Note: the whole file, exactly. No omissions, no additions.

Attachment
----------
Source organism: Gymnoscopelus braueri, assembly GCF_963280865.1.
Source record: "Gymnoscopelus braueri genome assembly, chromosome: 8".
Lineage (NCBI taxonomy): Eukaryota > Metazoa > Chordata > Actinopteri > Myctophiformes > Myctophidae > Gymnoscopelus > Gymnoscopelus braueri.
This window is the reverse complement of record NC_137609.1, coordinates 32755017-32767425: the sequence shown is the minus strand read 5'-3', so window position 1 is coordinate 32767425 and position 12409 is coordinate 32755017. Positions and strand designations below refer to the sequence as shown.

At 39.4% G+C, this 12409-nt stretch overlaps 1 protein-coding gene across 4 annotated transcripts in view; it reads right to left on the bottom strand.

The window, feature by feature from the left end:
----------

Source organism: Gymnoscopelus braueri, assembly GCF_963280865.1.
Source record: "Gymnoscopelus braueri genome assembly, chromosome: 8".
Lineage (NCBI taxonomy): Eukaryota > Metazoa > Chordata > Actinopteri > Myctophiformes > Myctophidae > Gymnoscopelus > Gymnoscopelus braueri.
This window is the reverse complement of record NC_137609.1, coordinates 32755017-32767425: the sequence shown is the minus strand read 5'-3', so window position 1 is coordinate 32767425 and position 12409 is coordinate 32755017. Positions and strand designations below refer to the sequence as shown.

At 39.4% G+C, this 12409-nt stretch overlaps 1 protein-coding gene across 4 annotated transcripts in view; it reads right to left on the bottom strand.

The window, feature by feature from the left end: